The Mucker

By Edgar Rice Burroughs

Page 178

A dozen dog-eared and filthy magazines and
newspapers were snatched from a hiding place beneath the table, and in
the fraction of a second the room was transformed from a gambling place
to an innocent reading-room.

Billy grinned broadly. Flannagan had ceased his efforts to break down
the door, and was endeavoring to persuade Billy that he might as well
come out quietly and submit to arrest. Byrne had drawn his revolver
again. Now he motioned to Bridge to come to his side.

"Follow me," he whispered. "Don't move 'til I move--then move sudden."
Then, turning to the door again, "You big stiff," he cried, "you
couldn't take a crip to a hospital, let alone takin' Billy Byrne to the
still. Beat it, before I come out an' spread your beezer acrost your

If Billy had desired to arouse the ire of Detective Sergeant Flannagan
by this little speech he succeeded quite as well as he could have hoped.
Flannagan commenced to growl and threaten, and presently again hurled
himself against the door.

Instantly Byrne wheeled and fired a single shot into the arc lamp, the
shattered carbon rattled to the table with fragments of the globe,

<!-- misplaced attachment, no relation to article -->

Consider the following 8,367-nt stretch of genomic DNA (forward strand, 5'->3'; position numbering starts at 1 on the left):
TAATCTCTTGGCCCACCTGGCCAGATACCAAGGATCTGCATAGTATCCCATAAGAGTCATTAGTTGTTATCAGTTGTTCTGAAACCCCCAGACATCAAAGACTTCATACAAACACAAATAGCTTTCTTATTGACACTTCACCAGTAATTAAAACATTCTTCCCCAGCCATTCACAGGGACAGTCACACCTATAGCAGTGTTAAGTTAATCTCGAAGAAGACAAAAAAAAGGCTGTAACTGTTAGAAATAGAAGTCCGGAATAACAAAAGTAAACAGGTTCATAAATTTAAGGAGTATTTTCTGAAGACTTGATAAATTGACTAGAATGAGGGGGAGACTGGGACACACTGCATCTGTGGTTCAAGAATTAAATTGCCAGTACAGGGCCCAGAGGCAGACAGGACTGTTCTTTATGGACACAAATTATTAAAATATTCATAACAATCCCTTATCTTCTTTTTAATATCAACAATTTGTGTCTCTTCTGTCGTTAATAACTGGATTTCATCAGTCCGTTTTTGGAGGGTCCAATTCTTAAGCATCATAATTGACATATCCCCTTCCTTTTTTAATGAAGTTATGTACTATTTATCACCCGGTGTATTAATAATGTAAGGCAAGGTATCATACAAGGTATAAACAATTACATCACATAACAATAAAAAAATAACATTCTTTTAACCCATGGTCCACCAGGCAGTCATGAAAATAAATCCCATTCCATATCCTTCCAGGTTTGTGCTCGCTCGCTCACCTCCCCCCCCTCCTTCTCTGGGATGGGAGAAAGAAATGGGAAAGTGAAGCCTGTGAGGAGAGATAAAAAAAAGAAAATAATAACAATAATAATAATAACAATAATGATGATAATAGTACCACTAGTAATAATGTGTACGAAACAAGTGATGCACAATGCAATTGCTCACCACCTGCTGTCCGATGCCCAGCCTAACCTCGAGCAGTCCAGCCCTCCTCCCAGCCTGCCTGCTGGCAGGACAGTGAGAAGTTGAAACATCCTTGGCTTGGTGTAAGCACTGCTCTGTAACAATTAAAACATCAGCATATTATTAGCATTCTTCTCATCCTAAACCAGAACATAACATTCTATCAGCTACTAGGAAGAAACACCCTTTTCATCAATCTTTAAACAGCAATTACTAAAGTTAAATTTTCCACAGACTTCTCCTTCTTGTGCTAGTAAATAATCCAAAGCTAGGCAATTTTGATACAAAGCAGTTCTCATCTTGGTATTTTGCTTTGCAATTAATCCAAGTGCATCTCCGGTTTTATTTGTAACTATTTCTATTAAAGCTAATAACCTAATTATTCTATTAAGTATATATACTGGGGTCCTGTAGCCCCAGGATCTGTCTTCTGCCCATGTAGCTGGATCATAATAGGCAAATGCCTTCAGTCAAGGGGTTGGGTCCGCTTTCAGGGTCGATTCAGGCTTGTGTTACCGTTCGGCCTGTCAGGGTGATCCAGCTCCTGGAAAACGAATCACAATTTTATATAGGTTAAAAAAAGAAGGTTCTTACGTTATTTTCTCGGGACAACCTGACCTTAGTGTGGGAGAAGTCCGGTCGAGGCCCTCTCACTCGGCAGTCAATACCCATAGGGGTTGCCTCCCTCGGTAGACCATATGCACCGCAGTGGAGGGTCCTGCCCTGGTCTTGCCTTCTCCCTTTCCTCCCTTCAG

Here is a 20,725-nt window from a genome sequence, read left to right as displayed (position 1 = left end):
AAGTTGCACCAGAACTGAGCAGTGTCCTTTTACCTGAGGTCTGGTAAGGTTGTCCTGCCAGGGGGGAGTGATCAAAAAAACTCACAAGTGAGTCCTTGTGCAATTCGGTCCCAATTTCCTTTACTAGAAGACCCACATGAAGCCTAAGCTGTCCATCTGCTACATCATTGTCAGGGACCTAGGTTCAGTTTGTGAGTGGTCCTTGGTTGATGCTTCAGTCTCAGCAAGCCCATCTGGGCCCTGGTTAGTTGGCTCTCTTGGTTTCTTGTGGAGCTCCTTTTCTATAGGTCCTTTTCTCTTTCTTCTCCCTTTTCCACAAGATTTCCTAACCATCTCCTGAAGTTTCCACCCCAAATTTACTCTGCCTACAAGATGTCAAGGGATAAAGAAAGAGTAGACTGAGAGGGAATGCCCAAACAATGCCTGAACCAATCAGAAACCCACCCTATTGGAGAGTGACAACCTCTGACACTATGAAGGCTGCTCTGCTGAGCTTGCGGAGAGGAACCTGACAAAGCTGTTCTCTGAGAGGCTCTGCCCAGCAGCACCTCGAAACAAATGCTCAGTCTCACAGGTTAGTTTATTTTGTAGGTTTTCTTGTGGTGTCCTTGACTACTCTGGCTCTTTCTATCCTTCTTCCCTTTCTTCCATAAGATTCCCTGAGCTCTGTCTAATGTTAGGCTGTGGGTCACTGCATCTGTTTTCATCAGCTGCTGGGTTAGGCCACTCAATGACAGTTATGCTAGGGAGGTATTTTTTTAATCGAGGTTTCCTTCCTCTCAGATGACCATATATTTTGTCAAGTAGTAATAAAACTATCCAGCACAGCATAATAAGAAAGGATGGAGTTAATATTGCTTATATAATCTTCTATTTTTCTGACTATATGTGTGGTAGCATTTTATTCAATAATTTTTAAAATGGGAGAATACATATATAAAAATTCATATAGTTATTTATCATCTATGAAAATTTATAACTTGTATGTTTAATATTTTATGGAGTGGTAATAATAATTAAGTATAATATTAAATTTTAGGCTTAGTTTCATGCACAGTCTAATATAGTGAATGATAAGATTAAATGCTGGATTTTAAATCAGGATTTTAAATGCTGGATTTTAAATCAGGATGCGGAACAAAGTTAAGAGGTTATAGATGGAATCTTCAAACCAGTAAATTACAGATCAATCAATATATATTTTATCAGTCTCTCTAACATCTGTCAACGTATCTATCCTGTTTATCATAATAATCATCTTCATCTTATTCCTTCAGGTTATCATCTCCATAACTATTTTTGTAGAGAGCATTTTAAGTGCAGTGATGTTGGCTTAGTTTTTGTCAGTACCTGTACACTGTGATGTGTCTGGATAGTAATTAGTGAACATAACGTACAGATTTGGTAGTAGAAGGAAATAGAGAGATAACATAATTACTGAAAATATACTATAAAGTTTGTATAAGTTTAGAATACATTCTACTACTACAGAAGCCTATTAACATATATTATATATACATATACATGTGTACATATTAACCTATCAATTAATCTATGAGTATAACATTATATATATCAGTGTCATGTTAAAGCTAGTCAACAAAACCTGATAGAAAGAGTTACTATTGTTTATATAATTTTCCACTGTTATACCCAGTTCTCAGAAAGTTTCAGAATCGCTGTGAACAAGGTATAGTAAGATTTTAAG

and Byrne stepped quickly to one side. The door flew open and Sergeant
Flannagan dove headlong into the darkened room. A foot shot out from
behind the opened door, and Flannagan, striking it, sprawled upon his
face amidst the legs of the literary lights who held dog-eared magazines
rightside up or upside down, as they chanced to have picked them up.

Simultaneously Billy Byrne and Bridge dodged through the open doorway,
banged the door to behind them, and sped across the barroom toward the

As Flannagan shot into their midst the men at the table leaped to their
feet and bolted for the doorway; but the detective was up and after them
so quickly that only two succeeded in getting out of the room. One of
these generously slammed the door in the faces of his fellows, and there
they pulled and hauled at each other until Flannagan was among them.

In the pitch darkness he could recognize no one; but to be on the safe
side he hit out promiscuously until he had driven them all from the
door, then he stood with his back toward it--the inmates of the room his

Thus he remained for a moment threatening to shoot at the first sound
of movement in the room, and then he opened the door again, and stepping
just outside ordered the prisoners to file out one at a time.

As each man passed him Flannagan scrutinized

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